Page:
The Whitman College Magazine Online

New resources help teachers "bring the subject home"

Paul Jackson read Shakespeare in a "fine and mellow voice . . . Art Rempel treated his students to "stories of scientific wonder" . . . Kate Bracher took her astronomy students to the roof of the Hall of Science. One of the things great teachers do is "bring their subject home," says president Tom Cronin in his essay on page two. Several recent gifts to the College have given Whitman's current teachers some special resources that will help them make their subjects come alive.

Lectures by distinguished economists

Former president Louis B. Perry has given the College an endowment in honor of his wife, Genevieve Patterson Perry, to enrich the study of economics.

Income from the endowment will bring one or more distinguished visiting speakers in the general areas of economic policy and business ethics to the campus to give lectures and visit classes. The endowment also may provide an annual prize for outstanding student achievements in the field of economics.

Genevieve Perry was educated as an economist at UCLA and served Whitman in a leadership role during her husband's presidency from 1959 to 1967.

Scientific instruments

Jane Davenport Fairbank, '39, has given the College a gift that will provide a set of scientific instruments for use in geology courses.

The instruments, which cost from $1,000 to $15,000 each, include two Global Position System (GPS) units, a differential GPS system, and an upgrade for the College's seismograph. GPS receivers are used for accurate location of geologic features on the earth's surface. A differential GPS allows location of a feature to within a meter or less, making possible the construction of very accurate and detailed geologic maps.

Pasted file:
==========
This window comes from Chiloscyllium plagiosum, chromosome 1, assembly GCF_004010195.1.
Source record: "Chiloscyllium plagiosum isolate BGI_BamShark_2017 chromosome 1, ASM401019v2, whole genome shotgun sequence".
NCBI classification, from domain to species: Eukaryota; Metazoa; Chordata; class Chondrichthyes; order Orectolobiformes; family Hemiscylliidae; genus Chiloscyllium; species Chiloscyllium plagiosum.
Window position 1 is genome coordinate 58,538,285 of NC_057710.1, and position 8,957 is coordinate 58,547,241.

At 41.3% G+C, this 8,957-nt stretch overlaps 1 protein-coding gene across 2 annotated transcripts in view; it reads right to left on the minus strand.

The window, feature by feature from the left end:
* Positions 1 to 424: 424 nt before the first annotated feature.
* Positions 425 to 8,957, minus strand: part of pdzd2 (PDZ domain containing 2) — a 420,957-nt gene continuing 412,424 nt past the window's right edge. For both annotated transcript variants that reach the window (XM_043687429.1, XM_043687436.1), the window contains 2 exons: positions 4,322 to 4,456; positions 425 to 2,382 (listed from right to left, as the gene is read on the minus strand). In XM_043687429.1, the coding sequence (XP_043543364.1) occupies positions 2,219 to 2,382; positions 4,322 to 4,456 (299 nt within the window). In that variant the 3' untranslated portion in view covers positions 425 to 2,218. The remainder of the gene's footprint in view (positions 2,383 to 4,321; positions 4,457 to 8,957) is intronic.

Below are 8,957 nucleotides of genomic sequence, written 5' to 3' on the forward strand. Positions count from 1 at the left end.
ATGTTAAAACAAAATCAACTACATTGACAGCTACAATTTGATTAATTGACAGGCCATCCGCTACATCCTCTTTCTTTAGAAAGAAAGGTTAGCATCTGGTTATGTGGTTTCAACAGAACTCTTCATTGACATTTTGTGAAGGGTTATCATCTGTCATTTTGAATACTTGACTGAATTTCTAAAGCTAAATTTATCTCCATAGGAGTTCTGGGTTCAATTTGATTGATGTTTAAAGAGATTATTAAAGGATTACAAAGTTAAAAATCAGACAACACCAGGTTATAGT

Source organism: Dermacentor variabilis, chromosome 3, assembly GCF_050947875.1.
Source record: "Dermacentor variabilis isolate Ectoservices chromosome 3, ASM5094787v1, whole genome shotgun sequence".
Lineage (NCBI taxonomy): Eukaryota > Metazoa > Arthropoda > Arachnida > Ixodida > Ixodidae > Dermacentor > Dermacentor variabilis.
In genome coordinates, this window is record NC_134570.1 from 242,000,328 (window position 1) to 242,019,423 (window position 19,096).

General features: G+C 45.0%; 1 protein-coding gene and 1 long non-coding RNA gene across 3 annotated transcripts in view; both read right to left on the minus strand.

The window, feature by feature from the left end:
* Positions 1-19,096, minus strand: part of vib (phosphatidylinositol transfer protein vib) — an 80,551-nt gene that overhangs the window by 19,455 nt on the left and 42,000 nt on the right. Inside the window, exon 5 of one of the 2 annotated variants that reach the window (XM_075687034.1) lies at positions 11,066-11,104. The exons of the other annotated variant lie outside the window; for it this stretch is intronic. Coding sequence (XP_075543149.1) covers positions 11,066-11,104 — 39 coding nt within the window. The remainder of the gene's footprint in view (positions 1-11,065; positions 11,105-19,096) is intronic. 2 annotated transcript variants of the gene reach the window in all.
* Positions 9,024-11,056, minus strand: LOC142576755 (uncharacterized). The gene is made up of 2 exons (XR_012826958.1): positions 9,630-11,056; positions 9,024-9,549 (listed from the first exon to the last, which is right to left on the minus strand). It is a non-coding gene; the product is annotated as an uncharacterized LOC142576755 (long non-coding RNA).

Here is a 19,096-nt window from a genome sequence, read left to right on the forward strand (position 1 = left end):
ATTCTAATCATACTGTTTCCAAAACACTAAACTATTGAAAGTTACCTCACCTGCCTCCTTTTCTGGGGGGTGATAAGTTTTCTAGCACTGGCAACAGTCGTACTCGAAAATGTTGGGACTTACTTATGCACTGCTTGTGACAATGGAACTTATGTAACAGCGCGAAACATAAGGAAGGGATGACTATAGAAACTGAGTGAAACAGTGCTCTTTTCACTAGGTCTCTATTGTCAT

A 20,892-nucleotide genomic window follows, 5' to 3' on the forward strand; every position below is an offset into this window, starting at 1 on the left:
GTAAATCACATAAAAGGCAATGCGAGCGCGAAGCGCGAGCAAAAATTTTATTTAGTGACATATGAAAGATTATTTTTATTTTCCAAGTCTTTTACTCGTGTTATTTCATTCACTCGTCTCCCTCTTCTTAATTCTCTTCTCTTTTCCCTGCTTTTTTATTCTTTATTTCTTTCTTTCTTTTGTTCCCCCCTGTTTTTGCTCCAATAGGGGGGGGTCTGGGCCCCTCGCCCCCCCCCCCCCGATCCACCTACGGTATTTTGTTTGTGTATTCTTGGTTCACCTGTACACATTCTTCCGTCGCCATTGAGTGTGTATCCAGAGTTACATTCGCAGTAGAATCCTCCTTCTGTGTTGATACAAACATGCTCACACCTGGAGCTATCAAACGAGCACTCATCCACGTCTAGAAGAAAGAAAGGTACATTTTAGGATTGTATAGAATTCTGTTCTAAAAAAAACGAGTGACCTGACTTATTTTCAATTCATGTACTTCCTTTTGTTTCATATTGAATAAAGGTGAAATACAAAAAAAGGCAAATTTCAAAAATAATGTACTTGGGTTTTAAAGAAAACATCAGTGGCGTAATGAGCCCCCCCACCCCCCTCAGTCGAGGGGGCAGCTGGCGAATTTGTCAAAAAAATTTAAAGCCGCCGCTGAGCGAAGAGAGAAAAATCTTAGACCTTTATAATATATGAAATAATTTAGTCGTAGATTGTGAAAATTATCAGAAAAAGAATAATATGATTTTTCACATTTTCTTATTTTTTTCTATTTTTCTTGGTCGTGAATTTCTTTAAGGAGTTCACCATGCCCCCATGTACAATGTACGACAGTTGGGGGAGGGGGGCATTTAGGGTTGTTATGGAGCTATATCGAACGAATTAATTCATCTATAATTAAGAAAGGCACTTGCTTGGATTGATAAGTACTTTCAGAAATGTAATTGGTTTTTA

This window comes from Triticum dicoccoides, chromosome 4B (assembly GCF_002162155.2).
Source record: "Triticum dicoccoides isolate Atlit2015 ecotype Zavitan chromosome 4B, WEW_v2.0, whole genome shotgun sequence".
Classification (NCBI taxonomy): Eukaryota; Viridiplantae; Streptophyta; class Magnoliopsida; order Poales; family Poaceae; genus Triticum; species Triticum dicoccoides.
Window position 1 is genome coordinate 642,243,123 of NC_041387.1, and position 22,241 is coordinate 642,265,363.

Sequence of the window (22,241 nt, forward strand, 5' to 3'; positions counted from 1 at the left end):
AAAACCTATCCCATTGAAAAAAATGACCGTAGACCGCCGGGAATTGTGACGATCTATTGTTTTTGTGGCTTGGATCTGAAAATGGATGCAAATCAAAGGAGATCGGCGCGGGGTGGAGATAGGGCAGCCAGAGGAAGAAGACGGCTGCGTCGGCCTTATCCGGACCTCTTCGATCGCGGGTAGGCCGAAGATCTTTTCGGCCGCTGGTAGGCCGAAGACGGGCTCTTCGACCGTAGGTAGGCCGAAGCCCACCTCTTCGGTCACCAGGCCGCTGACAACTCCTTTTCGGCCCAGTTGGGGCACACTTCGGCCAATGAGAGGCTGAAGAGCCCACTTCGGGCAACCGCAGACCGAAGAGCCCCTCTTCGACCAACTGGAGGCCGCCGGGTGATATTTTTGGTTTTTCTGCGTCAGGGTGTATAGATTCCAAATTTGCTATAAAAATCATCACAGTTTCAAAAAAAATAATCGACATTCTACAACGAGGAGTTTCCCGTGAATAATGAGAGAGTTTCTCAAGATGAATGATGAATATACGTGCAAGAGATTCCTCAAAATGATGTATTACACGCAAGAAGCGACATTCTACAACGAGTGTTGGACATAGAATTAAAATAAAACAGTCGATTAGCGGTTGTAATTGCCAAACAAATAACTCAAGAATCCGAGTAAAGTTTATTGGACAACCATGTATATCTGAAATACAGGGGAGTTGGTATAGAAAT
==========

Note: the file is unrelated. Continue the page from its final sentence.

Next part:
Fairbank's gift also will go toward completion of funding for purchase of a gravity meter, an instrument that measures minute changes in the strength of the earth's gravitational field. Gravity meters are valuable tools in deciphering the subsurface structure of the earth.

One of the first women to attend the University of Washington as a graduate student in physics, Fairbank worked as a scientist in the radiation laboratory at M.I.T. during World War II.

Mentoring workshops for student journalists

An endowment that will bring top professional journalists to campus has been established by David Hosokawa in honor of his father, Robert "Bob" Hosokawa, '40, retired professor of journalism at the University of Missouri.

The fund will provide for a visit by at least one media professional annually who will give a lecture, visit classes, and hold mentoring workshops for students interested in journalism and writing careers. The endowment also establishes the Hosokawa Prize to be awarded each year to outstanding student journalists feature writers, opinion writers, or editorial writers for The Pioneer.

During his career, Hosokawa worked for several major news-papers before joining the faculty of the University of Missouri's celebrated School of Journalism.

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